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Rachel Getting Married

Anne Hathaway, Rosemarie DeWitt, Bill Irwin, Tunde Adebimpe, Mather Zickel

Directed by Jonathan Demme
Rolling Stone: star rating
5 3.5
Community: star rating
5 3.5 0
October 2, 2008

If a humanist tries to make sense of the world using reason, experience and shared feelings, then director Jonathan Demme is that guy. His best films, including Melvin and Howard, Citizen's Band, Something Wild, Philadelphia, the unfairly maligned Beloved and the Oscar-winning The Silence of the Lambs, show unsappy compassion for the fragility of flesh and spirit. Human weakness is at the core of Demme's Rachel Getting Married, a loose, lively, unhurried and unmissable gem that refuses to sink in the mud of multiplex cynicism. Brimming with stinging laughs and tears, and swirling, healing music (a Demme specialty), the film holds you spellbound. Props to the funny, touching and vital script by Jenny Lumet (daughter of the great director Sidney Lumet and granddaughter of the trailblazing singer Lena Horne) that allows characters to charm and sometimes bully us into recognition.

Get ready for Anne Hathaway, dropping the pretty decorations of The Princess Diaries and The Devil Wears Prada to reinvent herself as an actress with real dramatic chops. She's raw and riveting as Kym, a long drink of trouble fresh out of rehab to attend the wedding of her sister Rachel (the superb Rosemarie DeWitt). If you know rehab, you know the main thing is to avoid triggers that might rekindle your dependency on alcohol, drugs, sex, you name it. Sky-high on Kym's trigger list are home and family, and yet here she is in the thick of both. She greets the sister she hasn't seen in nearly a year by asking if she's been "puking" to lose weight: "You look Asian."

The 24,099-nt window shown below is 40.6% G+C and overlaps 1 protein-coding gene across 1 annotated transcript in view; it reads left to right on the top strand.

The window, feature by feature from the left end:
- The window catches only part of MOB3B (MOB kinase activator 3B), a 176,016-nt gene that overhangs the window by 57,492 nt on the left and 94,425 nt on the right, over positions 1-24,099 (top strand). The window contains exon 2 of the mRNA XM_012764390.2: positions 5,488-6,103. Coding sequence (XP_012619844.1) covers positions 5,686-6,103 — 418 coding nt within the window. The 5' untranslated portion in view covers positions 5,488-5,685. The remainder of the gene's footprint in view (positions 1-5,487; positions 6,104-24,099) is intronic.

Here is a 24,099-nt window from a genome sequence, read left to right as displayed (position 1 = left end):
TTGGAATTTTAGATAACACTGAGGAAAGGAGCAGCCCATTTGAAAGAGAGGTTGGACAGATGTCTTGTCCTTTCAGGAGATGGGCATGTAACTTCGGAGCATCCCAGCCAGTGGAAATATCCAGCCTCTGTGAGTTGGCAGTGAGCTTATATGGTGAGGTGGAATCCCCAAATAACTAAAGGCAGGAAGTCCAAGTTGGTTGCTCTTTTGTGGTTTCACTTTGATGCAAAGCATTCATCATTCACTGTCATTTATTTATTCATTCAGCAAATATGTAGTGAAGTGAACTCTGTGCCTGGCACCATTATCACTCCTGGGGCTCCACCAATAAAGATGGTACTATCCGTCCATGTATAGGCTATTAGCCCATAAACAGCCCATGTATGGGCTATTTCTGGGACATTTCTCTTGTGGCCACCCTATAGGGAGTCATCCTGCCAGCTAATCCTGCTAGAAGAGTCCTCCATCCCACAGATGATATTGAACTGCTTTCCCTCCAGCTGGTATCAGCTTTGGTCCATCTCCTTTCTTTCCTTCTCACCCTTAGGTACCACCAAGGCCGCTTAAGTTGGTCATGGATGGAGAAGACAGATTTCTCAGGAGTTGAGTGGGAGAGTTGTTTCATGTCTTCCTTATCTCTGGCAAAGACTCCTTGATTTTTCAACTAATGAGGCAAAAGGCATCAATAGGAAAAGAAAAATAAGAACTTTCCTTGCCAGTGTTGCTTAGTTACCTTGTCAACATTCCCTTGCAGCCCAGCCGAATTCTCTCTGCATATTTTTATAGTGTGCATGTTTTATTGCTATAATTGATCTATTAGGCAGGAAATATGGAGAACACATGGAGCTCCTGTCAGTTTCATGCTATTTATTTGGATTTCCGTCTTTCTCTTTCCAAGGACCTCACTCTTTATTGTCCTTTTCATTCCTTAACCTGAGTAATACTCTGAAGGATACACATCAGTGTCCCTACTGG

Then there's Kym's toast at the rehearsal dinner: "I am Shiva the Destroyer and your harbinger of doom for this evening." She's only half-joking. Kym's father, Paul (a heartfelt Bill Irwin), and her aloof mother, Abby (Debra Winger), both remarried, expect disaster. Ditto Rachel, about to wed black music producer Sidney (Tunde Adebimpe). Kym has already snuck off for an AA meeting and a quickie with the recovering best man (Mather Zickel). In every familiar room and fixed smile, Kym is triggered by the memory of a family tragedy for which she can't forgive herself.

In lesser hands than Demme's, this material might veer off into soap opera or, worse, exploitation. Rachel Getting Married might have cut even deeper without the cataclysmic event from the past. As Declan Quinn's high-def camera weaves around the reception, it's clear that this family has a long history of inflicting emotional wounds. Expect comparisons to Noah Baumbach's Margot at the Wedding and Robert Altman's A Wedding, but Demme lacks their readiness to go for the jugular. Demme doesn't sell hope, but he's not hawking despair, either. As the musicians play — watch for percussionist Zafer Tawil and Demme regulars Robyn Hitchcock and Sister Carol — restorative harmony makes a case against the darkness.

The acting is of the highest caliber. Winger, magnificent and too long between films, is a volcano of repressed anger. Her explosion at Kym is a thing of bruised beauty and terror. And Hathaway will surely have Oscar calling. Quicksilver feelings play exquisitely on her haunted face. Her clown's smile, evident in a comic trip to a hair salon and a dishwasher-loading contest, drops like a mask when the past intrudes and attacks. It's a great bear of a role, and Hathaway acts the hell out of it, achieving a state of sorrowful grace. Demme calls Rachel Getting Married a "home movie." A home run is more like it, going deep into the joy and pain of being human.

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